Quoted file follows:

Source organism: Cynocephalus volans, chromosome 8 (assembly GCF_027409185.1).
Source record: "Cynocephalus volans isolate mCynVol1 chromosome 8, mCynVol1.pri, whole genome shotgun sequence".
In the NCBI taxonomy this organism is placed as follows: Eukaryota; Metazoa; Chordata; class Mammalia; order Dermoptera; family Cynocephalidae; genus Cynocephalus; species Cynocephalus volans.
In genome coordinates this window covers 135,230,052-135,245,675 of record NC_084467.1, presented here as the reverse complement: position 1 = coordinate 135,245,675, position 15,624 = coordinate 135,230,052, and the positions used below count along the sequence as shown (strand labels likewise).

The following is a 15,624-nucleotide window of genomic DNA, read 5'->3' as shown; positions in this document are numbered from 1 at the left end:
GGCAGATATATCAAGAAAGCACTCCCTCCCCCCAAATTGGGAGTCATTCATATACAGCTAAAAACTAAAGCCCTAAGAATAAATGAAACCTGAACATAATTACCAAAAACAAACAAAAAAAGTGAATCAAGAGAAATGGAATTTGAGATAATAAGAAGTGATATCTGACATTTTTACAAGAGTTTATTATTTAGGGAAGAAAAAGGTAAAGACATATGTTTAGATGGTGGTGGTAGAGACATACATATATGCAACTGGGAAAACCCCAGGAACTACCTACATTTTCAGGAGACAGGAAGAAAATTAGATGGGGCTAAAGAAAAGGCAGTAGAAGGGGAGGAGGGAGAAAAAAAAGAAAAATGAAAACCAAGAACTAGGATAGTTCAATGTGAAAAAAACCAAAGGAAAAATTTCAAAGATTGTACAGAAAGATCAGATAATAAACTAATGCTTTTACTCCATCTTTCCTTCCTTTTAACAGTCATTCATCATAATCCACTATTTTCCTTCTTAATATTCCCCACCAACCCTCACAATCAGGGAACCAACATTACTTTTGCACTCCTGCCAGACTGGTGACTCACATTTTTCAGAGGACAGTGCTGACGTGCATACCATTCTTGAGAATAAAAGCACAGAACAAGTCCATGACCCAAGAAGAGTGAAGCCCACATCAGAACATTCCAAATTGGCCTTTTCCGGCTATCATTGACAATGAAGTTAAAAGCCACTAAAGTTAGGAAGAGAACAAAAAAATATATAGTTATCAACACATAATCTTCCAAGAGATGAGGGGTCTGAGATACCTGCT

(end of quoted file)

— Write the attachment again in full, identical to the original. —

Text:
Source organism: Cynocephalus volans, chromosome 8 (assembly GCF_027409185.1).
Source record: "Cynocephalus volans isolate mCynVol1 chromosome 8, mCynVol1.pri, whole genome shotgun sequence".
In the NCBI taxonomy this organism is placed as follows: Eukaryota; Metazoa; Chordata; class Mammalia; order Dermoptera; family Cynocephalidae; genus Cynocephalus; species Cynocephalus volans.
In genome coordinates this window covers 135,230,052-135,245,675 of record NC_084467.1, presented here as the reverse complement: position 1 = coordinate 135,245,675, position 15,624 = coordinate 135,230,052, and the positions used below count along the sequence as shown (strand labels likewise).

The following is a 15,624-nucleotide window of genomic DNA, read 5'->3' as shown; positions in this document are numbered from 1 at the left end:
GGCAGATATATCAAGAAAGCACTCCCTCCCCCCAAATTGGGAGTCATTCATATACAGCTAAAAACTAAAGCCCTAAGAATAAATGAAACCTGAACATAATTACCAAAAACAAACAAAAAAAGTGAATCAAGAGAAATGGAATTTGAGATAATAAGAAGTGATATCTGACATTTTTACAAGAGTTTATTATTTAGGGAAGAAAAAGGTAAAGACATATGTTTAGATGGTGGTGGTAGAGACATACATATATGCAACTGGGAAAACCCCAGGAACTACCTACATTTTCAGGAGACAGGAAGAAAATTAGATGGGGCTAAAGAAAAGGCAGTAGAAGGGGAGGAGGGAGAAAAAAAAGAAAAATGAAAACCAAGAACTAGGATAGTTCAATGTGAAAAAAACCAAAGGAAAAATTTCAAAGATTGTACAGAAAGATCAGATAATAAACTAATGCTTTTACTCCATCTTTCCTTCCTTTTAACAGTCATTCATCATAATCCACTATTTTCCTTCTTAATATTCCCCACCAACCCTCACAATCAGGGAACCAACATTACTTTTGCACTCCTGCCAGACTGGTGACTCACATTTTTCAGAGGACAGTGCTGACGTGCATACCATTCTTGAGAATAAAAGCACAGAACAAGTCCATGACCCAAGAAGAGTGAAGCCCACATCAGAACATTCCAAATTGGCCTTTTCCGGCTATCATTGACAATGAAGTTAAAAGCCACTAAAGTTAGGAAGAGAACAAAAAAATATATAGTTATCAACACATAATCTTCCAAGAGATGAGGGGTCTGAGATACCTGCT